Date of Award

2014

Degree Type

Dissertation

Degree Name

Ph.D.

Department

Industrial and Manufacturing Systems Engineering

First Advisor

ElMaraghy, Waguih

Keywords

Applied sciences, System of systems, Design for manufacturing, Design for assembly

Rights

CC BY-NC-ND 4.0

Abstract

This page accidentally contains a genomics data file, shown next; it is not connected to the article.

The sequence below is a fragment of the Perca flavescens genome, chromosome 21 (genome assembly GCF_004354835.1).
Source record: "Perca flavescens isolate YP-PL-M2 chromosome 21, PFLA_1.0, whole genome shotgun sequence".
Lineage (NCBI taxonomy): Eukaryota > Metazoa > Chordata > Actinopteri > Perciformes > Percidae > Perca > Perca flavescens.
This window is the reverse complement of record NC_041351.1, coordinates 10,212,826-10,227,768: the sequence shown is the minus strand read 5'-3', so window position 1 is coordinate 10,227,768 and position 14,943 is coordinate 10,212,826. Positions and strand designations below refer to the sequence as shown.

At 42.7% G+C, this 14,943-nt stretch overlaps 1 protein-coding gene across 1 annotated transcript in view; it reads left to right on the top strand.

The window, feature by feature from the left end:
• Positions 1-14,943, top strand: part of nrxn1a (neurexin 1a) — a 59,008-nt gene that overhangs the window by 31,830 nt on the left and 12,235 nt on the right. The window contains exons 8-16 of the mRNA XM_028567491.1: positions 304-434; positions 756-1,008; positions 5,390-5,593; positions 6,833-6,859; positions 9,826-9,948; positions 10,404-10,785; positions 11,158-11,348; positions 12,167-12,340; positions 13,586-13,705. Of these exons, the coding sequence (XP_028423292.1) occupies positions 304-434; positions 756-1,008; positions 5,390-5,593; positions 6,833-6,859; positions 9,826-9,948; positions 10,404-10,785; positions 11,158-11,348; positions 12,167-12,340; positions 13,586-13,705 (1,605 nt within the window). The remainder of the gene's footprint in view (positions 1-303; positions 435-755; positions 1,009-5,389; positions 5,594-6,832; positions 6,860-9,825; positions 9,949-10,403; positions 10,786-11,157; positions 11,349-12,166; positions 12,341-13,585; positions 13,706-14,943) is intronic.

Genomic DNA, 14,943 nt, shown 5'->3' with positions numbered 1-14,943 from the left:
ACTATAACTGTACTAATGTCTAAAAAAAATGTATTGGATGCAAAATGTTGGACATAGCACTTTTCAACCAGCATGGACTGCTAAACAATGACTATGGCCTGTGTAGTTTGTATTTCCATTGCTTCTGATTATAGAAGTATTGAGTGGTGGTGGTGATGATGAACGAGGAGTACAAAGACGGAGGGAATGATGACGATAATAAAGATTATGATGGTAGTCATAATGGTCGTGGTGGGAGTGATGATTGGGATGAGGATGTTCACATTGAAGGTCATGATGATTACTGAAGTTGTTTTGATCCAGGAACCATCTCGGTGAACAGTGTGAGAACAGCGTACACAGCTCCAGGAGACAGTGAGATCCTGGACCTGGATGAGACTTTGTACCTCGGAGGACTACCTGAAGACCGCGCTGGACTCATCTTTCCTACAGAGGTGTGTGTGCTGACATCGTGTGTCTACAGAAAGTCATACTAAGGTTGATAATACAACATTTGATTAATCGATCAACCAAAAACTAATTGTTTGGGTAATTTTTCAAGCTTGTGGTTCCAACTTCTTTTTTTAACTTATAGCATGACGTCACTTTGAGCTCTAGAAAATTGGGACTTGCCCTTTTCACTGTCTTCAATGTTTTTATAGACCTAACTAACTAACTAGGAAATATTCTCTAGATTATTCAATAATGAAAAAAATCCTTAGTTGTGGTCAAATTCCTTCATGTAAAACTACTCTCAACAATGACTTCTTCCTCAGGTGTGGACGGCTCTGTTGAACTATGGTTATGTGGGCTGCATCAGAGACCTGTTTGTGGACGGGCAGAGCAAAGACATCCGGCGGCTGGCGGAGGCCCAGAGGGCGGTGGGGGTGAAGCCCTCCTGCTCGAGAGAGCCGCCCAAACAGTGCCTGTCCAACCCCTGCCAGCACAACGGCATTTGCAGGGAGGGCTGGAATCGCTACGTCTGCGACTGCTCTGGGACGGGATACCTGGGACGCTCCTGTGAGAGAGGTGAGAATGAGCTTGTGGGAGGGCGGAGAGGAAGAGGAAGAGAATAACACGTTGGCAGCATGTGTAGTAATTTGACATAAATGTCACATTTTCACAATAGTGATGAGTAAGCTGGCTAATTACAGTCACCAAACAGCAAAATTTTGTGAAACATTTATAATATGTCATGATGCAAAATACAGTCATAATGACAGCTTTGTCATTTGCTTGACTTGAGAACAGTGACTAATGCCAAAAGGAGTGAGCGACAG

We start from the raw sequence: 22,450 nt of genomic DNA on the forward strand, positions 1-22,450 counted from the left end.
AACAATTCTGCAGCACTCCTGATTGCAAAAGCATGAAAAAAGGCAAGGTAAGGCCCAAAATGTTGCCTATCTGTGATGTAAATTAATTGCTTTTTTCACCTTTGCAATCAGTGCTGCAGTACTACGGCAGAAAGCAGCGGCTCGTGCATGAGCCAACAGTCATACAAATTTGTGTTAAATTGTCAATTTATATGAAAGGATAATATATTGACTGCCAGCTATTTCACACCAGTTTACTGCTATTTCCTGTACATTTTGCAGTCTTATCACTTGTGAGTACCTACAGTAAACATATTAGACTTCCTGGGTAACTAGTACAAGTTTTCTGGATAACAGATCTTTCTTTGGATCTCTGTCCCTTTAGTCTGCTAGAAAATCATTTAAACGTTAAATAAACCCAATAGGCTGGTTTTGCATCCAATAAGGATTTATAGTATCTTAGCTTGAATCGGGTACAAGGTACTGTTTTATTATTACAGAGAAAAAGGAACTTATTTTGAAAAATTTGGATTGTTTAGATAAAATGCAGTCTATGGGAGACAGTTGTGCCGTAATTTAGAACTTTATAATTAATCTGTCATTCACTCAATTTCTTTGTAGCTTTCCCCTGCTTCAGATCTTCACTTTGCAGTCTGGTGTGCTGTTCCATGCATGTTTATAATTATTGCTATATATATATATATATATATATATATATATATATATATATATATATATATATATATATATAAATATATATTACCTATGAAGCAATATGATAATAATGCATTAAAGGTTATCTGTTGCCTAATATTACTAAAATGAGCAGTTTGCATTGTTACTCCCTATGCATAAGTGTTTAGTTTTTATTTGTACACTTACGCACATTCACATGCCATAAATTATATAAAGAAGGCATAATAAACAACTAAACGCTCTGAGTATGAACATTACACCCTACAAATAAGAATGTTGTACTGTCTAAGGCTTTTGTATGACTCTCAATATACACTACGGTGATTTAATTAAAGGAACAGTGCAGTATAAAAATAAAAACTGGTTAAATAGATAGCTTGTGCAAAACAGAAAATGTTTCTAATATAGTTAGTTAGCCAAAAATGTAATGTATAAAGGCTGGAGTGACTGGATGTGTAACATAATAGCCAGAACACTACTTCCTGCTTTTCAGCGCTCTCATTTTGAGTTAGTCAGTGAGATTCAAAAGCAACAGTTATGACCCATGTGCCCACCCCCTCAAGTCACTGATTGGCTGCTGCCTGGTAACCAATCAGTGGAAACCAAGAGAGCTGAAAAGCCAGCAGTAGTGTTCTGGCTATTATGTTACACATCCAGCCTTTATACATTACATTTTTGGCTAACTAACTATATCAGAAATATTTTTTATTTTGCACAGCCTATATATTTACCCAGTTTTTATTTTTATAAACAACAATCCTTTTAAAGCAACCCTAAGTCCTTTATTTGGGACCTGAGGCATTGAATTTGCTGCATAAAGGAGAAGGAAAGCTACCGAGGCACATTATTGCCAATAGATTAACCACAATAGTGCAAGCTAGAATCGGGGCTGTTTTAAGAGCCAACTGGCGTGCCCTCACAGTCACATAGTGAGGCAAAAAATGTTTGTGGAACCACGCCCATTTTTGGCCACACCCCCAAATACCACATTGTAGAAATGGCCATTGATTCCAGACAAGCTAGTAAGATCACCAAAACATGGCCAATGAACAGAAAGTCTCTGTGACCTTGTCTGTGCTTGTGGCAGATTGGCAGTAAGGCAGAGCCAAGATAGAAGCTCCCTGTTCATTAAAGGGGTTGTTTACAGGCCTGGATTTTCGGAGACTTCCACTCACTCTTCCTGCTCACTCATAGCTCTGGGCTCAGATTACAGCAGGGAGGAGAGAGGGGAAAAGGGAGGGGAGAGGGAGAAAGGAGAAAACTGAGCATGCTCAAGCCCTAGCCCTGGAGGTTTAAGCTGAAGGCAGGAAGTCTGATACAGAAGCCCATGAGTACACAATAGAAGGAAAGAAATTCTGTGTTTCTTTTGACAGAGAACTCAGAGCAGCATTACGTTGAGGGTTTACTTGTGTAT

The aim of this research is to study emerging ramp up scenarios in the context of complex sociotechnical dynamic systems. These represent industrial and manufacturing companies that are facing fierce competition due to globalization and free trade, and the race to be in the market first with new products. Furthermore, for every manufacturer to launch their newly designed products in market and introduce the latest functionality attributes, or improve quality of their products, effective and fast ramp up is necessary for capturing a good market share. This makes the production ramp up a back bone in modern manufacturing; as its effective management enables faster ramp-up every time a change is brought in the quality, quantity features and fabrication at design, system and process level while integrating systems logical and physical enablers. In this context, models of ramp up scenario have been explored by setting up nonlinear system dynamic models in order to understand complex trends and behaviours for large and complex systems. Apart from that, novelty of these introduced system dynamic models is the set-up of an analogy to understand what impact they can produce when the respective parameters are perturbed and how this will affect the whole system and related sub-systems when they together form a system of systems (SOS). Prior research has demonstrated that variety, due to mass customization and personalization, introduces complexity in the design as well as in manufacturing process due to production mix. Complexity is modelled and implemented, not only at the system and sub system levels but also at machine level and product level, by improving design for assembly (DFA) and design for manufacturing (DFM). In the end, sociotechnical aspects and risk assessment involving "triple bottom line" impact factor analysis have been explored with respect to new product design by studying utility function and trigonometry. Finally, a comprehensive model is developed and analyzed with human behavior core attributes by applying Porter's theory of motivation and system dynamic. This model highlights major impacts of motivation theory, by providing intrinsic and extrinsic rewards impact on labor which enables an understanding of behavior pattern of labour in relation to work assigned. Lastly, but not the least, this dissertation has contributed and demonstrated the potential usefulness of modeling complex industrial sociotechnical systems by using system dynamic approach for ramp-up.

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